Three hypotheses were tested. First, that the AN group will have significantly reduced GMV, white matter volume (WMV) and greater CSF volume, and that decreases in GMV will be specific to regions associated with somatosensory processing. Second, that regional brain volume differences will correlate with levels of restraint in women with AN. Third, that women with RAN compared to those with BPAN will have lower GMV in regions associated with somatosensory processing and appetitive responses and greater volume in regions associated with dietary restraint.
This article reports a novel, albeit tentative finding that there are discrete differences in brain volume between women with the subtypes of anorexia nervosa (namely restricting and binge purging subtypes) that befits the phenotypic eating behaviour of each disorder. However, due to the small numbers within the subtypes, this finding needs replication.
The patient group included 14 women who fulfilled DSM-IV criteria for RAN or BPAN. They were recruited from inpatient services of the South London and Maudsley NHS Trust (SLaM), between January 2005 and January 2007. Diagnosis was based on questionnaires and confirmed by a psychiatrist. The HC were 21 healthy women who had no history of an eating disorder (ED) or any other psychiatric condition and who were recruited by public advertisement. The SCID (researcher version) was used to screen for history of Axis I disorders, personality disorders and presence of an ED. The study was approved by the Joint South London and Maudsley and the Institute of Psychiatry Research Ethics Committee. All subjects gave written informed consent and were reimbursed for their participation.
Design of the study
Participants were given two questionnaires to complete before a Magnetic Resonance Imaging (MRI) brain scan. The Eating Disorders Examination- Questionnaire (EDE-Q ,) is a 36-item measure of dysfunctional behaviour and cognitions related to eating, with four sub-scales, eating concern, shape concern, weight concern and restrained eating, and a global eating disorder score. Questions are scored 0-6; a high score indicates greater ED pathology. This was used to confirm differences in dietary restraint between the AN subtypes and ED symptomatology between the AN and HC groups. Secondly, the Hospital Anxiety and Depression Scale (HADS  is a 14-item self-screening measure, with 7 items relating to feelings of anxiety and 7 to feelings of depression. Individual questions are scored on a 4-point scale, with higher scores indicating greater anxiety or depression. Finally, each participant was interviewed by Dr Brooks using the Structured Clinical Interview for Diagnosis (SCID).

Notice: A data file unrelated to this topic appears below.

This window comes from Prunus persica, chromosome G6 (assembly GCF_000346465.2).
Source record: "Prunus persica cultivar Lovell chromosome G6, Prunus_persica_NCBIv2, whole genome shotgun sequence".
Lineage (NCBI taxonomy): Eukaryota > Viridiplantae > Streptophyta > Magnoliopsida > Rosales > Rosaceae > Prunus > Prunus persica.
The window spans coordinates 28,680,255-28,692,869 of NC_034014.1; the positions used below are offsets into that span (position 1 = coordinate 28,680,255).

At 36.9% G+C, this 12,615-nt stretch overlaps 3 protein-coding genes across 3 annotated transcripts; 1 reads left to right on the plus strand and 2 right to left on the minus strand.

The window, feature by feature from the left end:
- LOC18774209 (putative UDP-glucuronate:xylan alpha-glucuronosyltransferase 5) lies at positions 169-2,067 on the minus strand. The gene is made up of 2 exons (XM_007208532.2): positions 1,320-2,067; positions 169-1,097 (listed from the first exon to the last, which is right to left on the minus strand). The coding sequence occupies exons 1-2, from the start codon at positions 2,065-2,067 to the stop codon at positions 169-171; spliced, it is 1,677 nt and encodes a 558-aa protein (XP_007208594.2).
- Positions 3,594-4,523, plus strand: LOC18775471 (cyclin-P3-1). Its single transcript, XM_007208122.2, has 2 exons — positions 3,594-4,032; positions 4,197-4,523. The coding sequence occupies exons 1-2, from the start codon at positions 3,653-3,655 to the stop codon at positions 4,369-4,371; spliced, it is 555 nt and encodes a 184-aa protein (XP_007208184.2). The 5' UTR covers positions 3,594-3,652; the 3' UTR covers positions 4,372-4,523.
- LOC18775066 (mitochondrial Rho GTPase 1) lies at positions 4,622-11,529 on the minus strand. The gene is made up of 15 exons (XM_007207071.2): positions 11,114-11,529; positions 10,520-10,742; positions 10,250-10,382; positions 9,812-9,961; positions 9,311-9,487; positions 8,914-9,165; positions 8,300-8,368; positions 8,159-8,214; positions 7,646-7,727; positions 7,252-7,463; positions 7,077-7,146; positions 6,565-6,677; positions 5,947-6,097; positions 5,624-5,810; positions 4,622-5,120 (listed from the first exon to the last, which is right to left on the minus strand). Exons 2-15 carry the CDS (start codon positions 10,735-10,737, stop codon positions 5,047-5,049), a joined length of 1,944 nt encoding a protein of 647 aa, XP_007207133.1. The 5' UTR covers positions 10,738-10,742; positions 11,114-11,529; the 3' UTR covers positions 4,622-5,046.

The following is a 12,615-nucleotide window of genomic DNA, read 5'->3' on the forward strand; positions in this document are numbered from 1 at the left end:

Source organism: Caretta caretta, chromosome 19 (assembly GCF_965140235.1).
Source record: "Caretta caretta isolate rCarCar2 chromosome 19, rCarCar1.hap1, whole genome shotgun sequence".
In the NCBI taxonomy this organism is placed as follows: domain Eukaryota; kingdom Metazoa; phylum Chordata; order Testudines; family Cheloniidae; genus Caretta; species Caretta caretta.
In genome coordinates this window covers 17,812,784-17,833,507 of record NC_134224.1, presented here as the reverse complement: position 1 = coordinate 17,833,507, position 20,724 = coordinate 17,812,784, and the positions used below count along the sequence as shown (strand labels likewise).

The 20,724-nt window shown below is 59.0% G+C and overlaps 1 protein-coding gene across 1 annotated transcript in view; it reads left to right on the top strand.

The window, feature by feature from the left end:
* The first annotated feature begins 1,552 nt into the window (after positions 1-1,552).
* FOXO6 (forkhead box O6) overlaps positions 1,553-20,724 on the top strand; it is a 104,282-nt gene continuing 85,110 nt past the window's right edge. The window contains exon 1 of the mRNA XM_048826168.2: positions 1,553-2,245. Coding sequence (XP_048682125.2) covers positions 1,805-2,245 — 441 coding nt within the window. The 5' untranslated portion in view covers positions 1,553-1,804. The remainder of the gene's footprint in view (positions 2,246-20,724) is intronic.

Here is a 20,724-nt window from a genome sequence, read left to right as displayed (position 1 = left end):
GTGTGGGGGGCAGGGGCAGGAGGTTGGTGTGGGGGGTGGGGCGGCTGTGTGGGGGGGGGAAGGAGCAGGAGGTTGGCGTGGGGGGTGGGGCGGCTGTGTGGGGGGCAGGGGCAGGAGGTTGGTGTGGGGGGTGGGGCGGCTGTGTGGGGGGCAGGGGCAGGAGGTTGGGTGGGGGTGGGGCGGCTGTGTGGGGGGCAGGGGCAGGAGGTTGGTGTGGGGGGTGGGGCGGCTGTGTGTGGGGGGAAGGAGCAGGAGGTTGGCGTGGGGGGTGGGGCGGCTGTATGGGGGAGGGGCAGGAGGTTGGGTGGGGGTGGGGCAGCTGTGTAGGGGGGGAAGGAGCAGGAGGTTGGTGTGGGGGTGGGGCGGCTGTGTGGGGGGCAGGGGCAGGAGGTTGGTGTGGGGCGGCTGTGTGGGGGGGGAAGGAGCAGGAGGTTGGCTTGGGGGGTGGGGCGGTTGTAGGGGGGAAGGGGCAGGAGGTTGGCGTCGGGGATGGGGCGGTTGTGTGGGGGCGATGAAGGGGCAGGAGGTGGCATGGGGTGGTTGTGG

Structured Clinical Interview for Diagnosis-Researcher Version (SCID-R)
This was used to diagnose AN and for general screening. Duration of illness was the time between when participants reported being diagnosed with AN and the time of the scan.
MRI data acqusition
Each participant underwent a 3D T1-weighted volumetric "inversion recovery prepared spoiled gradient recalled" (IR-SPGR) scan using a GE Signa 1.5 Tesla scanner (GE Medical Systems, Milwaukee, Wisconsin). Scan parameters were: echo time (TE) 4.9 ms; repetition time (TR) 10.8 ms; inversion time (TI) 300 ms, excitation flip angle 18°. Field of view (FOV) was 28.0 × 17.5 cm with a matrix size of 256 × 16, and 146 1.1 mm slices ('partitions') were acquired, parallel to the AC/PC line, resulting in a final voxel size of 1.1 × 1.1 × 1.1 mm.
Voxel-based morphometry processing
Morphological changes were examined by segmentation of gray matter (GM) volumes using Voxel Based Morphometry (VBM), SPM-5 (Wellcome Dept of Cognitive Neurology, London, UK) and the BAMM package (Brain Activation and Morphological Mapping, a development of the Brain Mapping Unit, Dept of Psychiatry, University of Cambridge and the Inst. of Psychiatry, KCL, London, UK, (http://www-bmu.psychiatry.cam.ac.uk/BAMM) in native space using the unified segmentation approach . After segmentation, GM probability images were "modulated" to account for the effect of spatial normalisation by multiplying each voxel value by its relative volume before and after warping. Individual GM images were normalised into Montreal Neurological Institute (MNI) standard space for analysis; to aid interpretation, reported coordinates have been converted from MNI to Talairach space using the 'mni2tal' script (http://imaging.mrc-cbu.cam.ac.uk/imaging/MniTalairach). Total CSF volumes and total GM volumes were extracted from the modulated images. Modulated images were smoothed with a 12 mm FWHM Gaussian kernel which is compatible with other VBM studies in AN [5, 17]. This was done prior to statistical analysis, to reduce noise and to allow for the effects of small residual mis-registrations.